Detroit Auto Show: The party's over
With a grim economy as the backdrop, the nation's biggest auto show will be a much more subdued affair this year.
NEW YORK (CNNMoney.com) -- Reporters hoping for a free appletini mixed by Chrysler chief executive Robert Nardelli at the Detroit Auto Show are in for a disappointment this year.
The automaker is canceling its open bar and cutting back on the showmanship normally associated with its product unveilings - like the herd of live cattle it trotted out last year to introduce the new Ram truck.
"These are unfortunate but necessary steps to help return Chrysler to a solid footing," spokesman Rick Deneau wrote on Chrysler's media-only Web site. "And with the government loan to help Chrysler bridge the financial crisis, it's the right thing to do."
Cutting back makes sense: With the economy in recession, auto sales are at crisis levels and things aren't expected to improve soon. In all, it's not the best time to host a major auto show. And with Chrysler and GM on the hook for $13.4 billion in federal loans to stay afloat, a little austerity might be in order.
The North American International Auto Show - which has been running for 21 years - attracts automakers and media outlets worldwide, and opens to the press on Jan. 11.
"It is going to be a very somber show," said industry analyst Todd Turner of California-based Car Concepts, "and I don't think anyone going into the show is thinking they are going to go against that grain."
Some automakers won't be going to Detroit at all. Nissan, America's 6th biggest selling automaker, will not display there this year.
Number five, Honda, will have a booth at the show, where a sheet will be pulled off the final production of the Honda Insight hybrid. There will be no press conference, though, just that very literal unveiling.
And Toyota, which is expected to report later this year that it suffered its first operating loss since 1950, is cutting back. The carmaker will be flying in fewer top executives from Japan, and it has called off its usual lavish dinner for select journalists.
Events of the past year may have forced a lot of changes in what the automakers will reveal at this show, said Motor Trend magazine's Detroit editor, Todd Lassa. A shuffling of line-ups may have taken place, he said, caused by economic distress as well uncertainty about new government fuel economy standards, which are still under review.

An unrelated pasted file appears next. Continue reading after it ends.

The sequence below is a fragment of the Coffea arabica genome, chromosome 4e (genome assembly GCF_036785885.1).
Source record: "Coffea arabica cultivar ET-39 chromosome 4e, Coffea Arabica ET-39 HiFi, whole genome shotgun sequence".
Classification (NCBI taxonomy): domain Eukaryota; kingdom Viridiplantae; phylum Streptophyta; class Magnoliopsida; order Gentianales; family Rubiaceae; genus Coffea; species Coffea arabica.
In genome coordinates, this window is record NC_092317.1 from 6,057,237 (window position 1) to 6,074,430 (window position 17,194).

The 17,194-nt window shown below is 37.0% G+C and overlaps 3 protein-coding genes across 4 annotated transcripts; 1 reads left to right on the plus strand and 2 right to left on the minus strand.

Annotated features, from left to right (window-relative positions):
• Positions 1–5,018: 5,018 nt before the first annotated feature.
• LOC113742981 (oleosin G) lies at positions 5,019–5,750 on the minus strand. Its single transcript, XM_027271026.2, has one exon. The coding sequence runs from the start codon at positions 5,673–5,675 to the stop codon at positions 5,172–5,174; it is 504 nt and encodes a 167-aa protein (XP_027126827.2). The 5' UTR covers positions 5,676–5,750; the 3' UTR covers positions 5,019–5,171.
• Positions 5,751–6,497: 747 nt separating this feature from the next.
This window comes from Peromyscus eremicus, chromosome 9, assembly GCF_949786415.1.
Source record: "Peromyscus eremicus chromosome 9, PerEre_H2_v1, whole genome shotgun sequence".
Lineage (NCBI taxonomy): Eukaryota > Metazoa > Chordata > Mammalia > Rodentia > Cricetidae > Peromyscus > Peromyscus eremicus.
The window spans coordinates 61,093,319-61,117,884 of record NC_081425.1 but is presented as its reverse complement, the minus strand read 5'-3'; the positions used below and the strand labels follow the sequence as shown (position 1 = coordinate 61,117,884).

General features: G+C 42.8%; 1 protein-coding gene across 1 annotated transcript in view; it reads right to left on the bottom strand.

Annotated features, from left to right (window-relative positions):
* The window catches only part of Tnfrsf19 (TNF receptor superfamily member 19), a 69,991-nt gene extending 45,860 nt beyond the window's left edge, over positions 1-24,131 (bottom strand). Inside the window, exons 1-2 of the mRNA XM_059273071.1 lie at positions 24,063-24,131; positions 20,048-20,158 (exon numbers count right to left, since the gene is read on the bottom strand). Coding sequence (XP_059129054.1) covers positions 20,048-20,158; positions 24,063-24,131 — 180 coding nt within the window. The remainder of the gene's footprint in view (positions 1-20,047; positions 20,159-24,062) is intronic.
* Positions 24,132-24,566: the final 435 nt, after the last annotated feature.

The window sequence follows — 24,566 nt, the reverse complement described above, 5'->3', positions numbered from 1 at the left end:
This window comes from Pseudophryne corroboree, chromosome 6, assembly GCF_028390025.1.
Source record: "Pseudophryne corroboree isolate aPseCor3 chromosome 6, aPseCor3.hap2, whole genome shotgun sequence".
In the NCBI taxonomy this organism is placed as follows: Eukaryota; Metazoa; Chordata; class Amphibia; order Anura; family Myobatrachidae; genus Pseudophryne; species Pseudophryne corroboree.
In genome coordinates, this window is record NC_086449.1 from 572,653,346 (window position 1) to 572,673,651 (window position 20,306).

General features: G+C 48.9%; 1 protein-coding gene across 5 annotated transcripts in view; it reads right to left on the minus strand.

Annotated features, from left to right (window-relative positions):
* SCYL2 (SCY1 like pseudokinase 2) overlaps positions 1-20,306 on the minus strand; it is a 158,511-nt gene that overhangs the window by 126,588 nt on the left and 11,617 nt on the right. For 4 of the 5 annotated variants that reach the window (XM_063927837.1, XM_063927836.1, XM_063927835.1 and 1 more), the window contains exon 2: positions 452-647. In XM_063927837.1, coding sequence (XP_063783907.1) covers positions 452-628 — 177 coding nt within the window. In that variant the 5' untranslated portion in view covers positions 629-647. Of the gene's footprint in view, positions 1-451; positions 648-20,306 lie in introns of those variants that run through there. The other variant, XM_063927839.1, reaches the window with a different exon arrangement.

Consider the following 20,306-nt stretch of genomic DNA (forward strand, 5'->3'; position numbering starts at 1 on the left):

"I think they closed down the 2008 Detroit show thinking they were going to ramp things down," he said, "so now they're ramping them down even more."
There will likely be fewer eye-popping concept cars at this year's show, Lassa said. Overpowered show cars like the Jeep Hurricane, an off-roader with two Hemi V8 engines that appeared at the 2005 show, are off-limits now.
"I think there are probably some introductions that were pulled because they want to show real cars and appear to be sensible," Lassa said.
But the industry still needs to show - and sell - new products.
"Our product cadence has not changed," said Ford spokesman Jay Ward.
Ford (F, Fortune 500) will reveal several new models at this year's show including a redesigned Shelby GT500. A completely new version of the Ford Taurus is also expected to debut. Ford will be holding press conferences to showcase its new vehicles, but it will not provide lunch for reporters.
Toyota (TM) is expected to reveal the next-generation Toyota Prius as well as the new Lexus HS 250h sedan, the first Lexus to be available only as a hybrid.
For its part, Chrysler has been tight-lipped about exactly what it will unveil in Detroit next week, but the automaker promises it will reveal something surprising.
The media, affected by reduced ad spending, is also cutting back. Outlets will send fewer reporters to Detroit, said Sam Locricchio, a spokesman for John Bailey & Associates, the public relations firm that handles press access for the show.
"I think the theme for this year's show is efficiency, efficiency, efficiency," he said.
There may be fewer reporters, but because of increased global interest in an industry on the brink, more media outlets will cover the show, Locricchio said. He expects the number of reporters to drop 10% to 5,500 from last year, but he sees almost 50 more publications - most from overseas - covering the show.
Despite the lack of banquets and bars for reporters and lavish performances at car unveilings the show will be just effective when it opens to the general public on January 17, said Lonnie Miller, an industry analyst with R.L. Polk & Co.
"They've got to make sure dealers have confidence that new product is coming and they've got to draw consumer awareness," he said.